Another Ministerial Again….
1. Negotiations Symbolic Timelines
In 2001, the Doha Development Agenda was launched.
The Development dimension was included for the first time in trade negotiations. This novelty was related to the emotional impact of the 9/11 terrorist attacks in the United States. The attacks had mobilized the international community, and created a common goal : fighting poverty through trade and trade negotiations.
Negotiations have continued since 2001.
In 2008, the informal July Ministerial Meeting held in Geneva attempted to move the talks forward. It collapsed . The collapse was mostly due to disagreement on the Special Safeguard Mechanism (SSM), and the G2‘s (the United States and China) disagreement on industrial sectors openings, which went beyond the Doha Development Agenda (DDA).
In 20015, the 10th WTO Ministerial Conference took place in Nairobi (from 15th to 18th December). Some of the organizers and participants to this event were saying that Nairobi was chosen as a symbolic place as the 10th WTO Ministerial was to be the Conference for Africa and Development.
Africa, the continent with the highest economic growth potential.
Africa is the continent that faces the biggest social challenges, including pulling people out of poverty.
2. Context of the 10th WTO Ministerial in Nairobi
« The slow and uneven recovery from the severe economic and financial crisis of 2008 resulting in lower global economic growth, depressed agricultural and other commodity prices, raising inequalities, unemployment and signifiantly slower expansion of international trade in recent years » was noted with concern by WTO Members.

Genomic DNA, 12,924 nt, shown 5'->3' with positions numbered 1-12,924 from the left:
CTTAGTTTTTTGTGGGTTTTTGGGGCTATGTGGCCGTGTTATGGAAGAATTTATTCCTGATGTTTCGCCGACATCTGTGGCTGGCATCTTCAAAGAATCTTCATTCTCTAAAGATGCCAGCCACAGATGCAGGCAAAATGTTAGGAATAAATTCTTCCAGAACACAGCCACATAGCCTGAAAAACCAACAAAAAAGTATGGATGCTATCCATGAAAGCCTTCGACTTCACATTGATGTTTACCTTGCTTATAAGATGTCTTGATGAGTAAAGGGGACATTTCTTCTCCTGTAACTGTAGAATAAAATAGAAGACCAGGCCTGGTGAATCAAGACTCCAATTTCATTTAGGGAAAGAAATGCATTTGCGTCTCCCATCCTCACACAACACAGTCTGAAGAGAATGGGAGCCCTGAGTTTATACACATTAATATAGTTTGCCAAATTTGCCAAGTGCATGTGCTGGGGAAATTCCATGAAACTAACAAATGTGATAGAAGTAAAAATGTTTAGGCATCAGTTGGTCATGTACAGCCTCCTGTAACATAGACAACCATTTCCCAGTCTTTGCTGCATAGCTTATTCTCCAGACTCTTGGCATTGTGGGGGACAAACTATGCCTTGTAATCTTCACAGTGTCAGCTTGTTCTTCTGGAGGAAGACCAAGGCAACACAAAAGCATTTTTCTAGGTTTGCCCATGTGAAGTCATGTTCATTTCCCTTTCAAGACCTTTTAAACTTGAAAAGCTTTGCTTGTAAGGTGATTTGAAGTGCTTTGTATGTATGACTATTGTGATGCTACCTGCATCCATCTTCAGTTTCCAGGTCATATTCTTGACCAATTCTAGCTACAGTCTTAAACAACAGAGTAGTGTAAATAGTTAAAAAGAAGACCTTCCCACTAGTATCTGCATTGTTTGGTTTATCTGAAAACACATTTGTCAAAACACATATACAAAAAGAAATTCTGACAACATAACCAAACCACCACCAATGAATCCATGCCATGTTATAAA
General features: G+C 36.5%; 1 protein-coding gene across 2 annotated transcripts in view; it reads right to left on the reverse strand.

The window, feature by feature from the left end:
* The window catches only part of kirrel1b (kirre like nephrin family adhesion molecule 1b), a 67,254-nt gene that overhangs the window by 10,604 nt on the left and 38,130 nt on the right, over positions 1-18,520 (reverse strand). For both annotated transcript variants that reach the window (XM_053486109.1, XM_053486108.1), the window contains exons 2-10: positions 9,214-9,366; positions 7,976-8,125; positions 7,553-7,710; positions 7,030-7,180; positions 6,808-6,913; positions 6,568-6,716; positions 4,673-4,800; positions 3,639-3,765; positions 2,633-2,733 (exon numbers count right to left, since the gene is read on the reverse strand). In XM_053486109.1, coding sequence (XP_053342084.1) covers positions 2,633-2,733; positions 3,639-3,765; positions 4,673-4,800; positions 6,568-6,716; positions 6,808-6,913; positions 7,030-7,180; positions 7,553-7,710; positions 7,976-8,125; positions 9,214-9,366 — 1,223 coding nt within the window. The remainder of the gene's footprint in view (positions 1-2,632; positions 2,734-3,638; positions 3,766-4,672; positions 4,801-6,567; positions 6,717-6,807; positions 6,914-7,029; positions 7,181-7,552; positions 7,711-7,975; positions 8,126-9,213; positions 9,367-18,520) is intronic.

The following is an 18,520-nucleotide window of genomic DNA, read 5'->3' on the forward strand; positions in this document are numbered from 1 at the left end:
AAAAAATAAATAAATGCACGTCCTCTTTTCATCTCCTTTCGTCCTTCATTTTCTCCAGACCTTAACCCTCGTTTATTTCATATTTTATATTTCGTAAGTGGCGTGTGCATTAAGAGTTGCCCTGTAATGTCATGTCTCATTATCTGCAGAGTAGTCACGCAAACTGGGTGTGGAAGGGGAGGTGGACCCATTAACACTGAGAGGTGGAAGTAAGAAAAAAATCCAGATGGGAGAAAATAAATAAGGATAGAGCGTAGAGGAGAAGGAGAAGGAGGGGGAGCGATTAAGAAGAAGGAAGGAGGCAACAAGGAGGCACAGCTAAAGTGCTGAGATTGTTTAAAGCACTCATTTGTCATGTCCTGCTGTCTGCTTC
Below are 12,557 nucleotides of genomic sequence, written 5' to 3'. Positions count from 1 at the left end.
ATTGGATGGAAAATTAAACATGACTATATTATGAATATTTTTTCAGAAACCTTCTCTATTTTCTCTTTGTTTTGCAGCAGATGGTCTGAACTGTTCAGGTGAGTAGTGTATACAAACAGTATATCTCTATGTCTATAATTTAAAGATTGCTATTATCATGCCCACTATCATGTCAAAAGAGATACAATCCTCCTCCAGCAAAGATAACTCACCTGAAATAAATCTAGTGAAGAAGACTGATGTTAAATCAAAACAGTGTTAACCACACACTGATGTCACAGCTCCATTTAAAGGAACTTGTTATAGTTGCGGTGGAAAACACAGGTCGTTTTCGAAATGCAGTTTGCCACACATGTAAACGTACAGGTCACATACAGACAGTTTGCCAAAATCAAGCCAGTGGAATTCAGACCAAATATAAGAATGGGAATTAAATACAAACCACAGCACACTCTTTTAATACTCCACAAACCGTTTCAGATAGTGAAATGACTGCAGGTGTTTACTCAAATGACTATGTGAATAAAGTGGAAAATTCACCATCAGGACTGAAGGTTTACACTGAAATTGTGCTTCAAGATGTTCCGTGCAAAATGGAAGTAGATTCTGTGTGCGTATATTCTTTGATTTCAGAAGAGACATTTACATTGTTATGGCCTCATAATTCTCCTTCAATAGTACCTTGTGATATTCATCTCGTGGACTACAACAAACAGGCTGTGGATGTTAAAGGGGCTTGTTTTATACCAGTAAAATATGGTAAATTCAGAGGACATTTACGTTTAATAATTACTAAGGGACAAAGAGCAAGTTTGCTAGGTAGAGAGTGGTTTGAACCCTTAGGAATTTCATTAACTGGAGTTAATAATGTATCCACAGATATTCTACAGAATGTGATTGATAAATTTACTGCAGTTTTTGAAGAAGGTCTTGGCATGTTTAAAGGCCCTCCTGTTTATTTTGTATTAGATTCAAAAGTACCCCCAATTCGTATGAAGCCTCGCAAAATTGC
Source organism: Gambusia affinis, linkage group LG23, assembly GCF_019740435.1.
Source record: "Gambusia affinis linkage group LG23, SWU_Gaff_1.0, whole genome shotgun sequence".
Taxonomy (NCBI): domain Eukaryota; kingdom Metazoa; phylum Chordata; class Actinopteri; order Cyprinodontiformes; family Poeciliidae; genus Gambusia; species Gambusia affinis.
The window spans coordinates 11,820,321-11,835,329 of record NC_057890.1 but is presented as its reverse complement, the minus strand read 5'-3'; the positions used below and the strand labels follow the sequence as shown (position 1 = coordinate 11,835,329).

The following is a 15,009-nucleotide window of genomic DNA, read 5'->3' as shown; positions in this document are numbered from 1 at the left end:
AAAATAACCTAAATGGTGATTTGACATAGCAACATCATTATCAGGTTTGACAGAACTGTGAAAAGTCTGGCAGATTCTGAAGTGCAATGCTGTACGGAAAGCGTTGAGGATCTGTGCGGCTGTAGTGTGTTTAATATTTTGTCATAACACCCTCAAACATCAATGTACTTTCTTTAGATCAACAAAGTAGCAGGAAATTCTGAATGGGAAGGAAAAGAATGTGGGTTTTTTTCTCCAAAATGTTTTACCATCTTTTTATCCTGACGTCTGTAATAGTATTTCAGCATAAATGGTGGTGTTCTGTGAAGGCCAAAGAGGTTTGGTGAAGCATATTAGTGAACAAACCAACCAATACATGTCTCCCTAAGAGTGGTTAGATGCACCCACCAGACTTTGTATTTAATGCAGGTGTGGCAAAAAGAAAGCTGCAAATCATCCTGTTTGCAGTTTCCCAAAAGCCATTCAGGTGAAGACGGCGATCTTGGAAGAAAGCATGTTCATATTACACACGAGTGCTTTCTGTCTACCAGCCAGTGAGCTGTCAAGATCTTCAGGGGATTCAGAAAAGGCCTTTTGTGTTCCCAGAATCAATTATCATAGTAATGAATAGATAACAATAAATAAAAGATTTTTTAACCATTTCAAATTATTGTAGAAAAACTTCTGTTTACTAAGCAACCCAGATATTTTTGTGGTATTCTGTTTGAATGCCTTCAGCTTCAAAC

The 10th Ministerial Conference took place in a context of world economic instability. Inequalities within and among countries are widening.
The world political environement is currently charaterised by highly tensed international relations and shaky grounds for peace.
Since 2001, when the Doha Development Agenda was set as a sort of international community shout for a better world, terrorism has expanded and conquered. The 10th WTO MInisterial was to be part of that shout for a better world.
Indeniably, the international trade negotiations are complex and need time to unfold. The political economy of trade makes trade negotiations multidimentional as international trade agreements impact national constituencies’welfare. Trade liberalization negotiated internationally, through more flexible rules, lower tariffs or less stringent barriers to movement of professionals in services sector affects jobs and revenues nationally.
Trade liberalization through international negotiations can result in national political conflicts and poverty, unless countries are well prepared to face the adjustment changes in their economic structure resulting thereof. Negotiators have constantly in mind how international concessions in the framework of the WTO negotiations will affect their national constituencies, and impact political responses nationally. This explains, for example, India’s position in agriculture subsidies as its population of farmers amounts to 6 over 600 million farmers who fought hard for the three pillars of agriculture, namely domestic support, market access and export competition.